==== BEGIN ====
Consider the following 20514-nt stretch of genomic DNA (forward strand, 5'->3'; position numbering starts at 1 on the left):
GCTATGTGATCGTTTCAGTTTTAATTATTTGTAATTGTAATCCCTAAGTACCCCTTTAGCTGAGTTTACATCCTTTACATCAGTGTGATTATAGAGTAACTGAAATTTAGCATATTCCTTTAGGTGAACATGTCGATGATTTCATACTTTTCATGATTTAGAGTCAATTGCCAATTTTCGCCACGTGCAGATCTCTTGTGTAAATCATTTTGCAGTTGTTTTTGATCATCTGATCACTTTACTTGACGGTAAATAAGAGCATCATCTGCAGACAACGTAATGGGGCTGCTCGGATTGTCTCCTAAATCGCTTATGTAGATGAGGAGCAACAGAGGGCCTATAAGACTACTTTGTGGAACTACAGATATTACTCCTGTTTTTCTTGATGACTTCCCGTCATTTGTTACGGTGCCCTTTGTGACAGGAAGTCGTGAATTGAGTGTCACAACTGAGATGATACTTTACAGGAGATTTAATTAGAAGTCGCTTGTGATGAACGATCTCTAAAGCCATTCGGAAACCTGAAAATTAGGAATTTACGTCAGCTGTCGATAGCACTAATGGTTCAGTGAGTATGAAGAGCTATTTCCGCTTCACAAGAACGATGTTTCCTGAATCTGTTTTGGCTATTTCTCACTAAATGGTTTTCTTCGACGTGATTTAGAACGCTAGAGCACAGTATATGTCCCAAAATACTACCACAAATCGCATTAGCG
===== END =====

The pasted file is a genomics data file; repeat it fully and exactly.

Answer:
Consider the following 20514-nt stretch of genomic DNA (forward strand, 5'->3'; position numbering starts at 1 on the left):
GCTATGTGATCGTTTCAGTTTTAATTATTTGTAATTGTAATCCCTAAGTACCCCTTTAGCTGAGTTTACATCCTTTACATCAGTGTGATTATAGAGTAACTGAAATTTAGCATATTCCTTTAGGTGAACATGTCGATGATTTCATACTTTTCATGATTTAGAGTCAATTGCCAATTTTCGCCACGTGCAGATCTCTTGTGTAAATCATTTTGCAGTTGTTTTTGATCATCTGATCACTTTACTTGACGGTAAATAAGAGCATCATCTGCAGACAACGTAATGGGGCTGCTCGGATTGTCTCCTAAATCGCTTATGTAGATGAGGAGCAACAGAGGGCCTATAAGACTACTTTGTGGAACTACAGATATTACTCCTGTTTTTCTTGATGACTTCCCGTCATTTGTTACGGTGCCCTTTGTGACAGGAAGTCGTGAATTGAGTGTCACAACTGAGATGATACTTTACAGGAGATTTAATTAGAAGTCGCTTGTGATGAACGATCTCTAAAGCCATTCGGAAACCTGAAAATTAGGAATTTACGTCAGCTGTCGATAGCACTAATGGTTCAGTGAGTATGAAGAGCTATTTCCGCTTCACAAGAACGATGTTTCCTGAATCTGTTTTGGCTATTTCTCACTAAATGGTTTTCTTCGACGTGATTTAGAACGCTAGAGCACAGTATATGTCCCAAAATACTACCACAAATCGCATTAGCG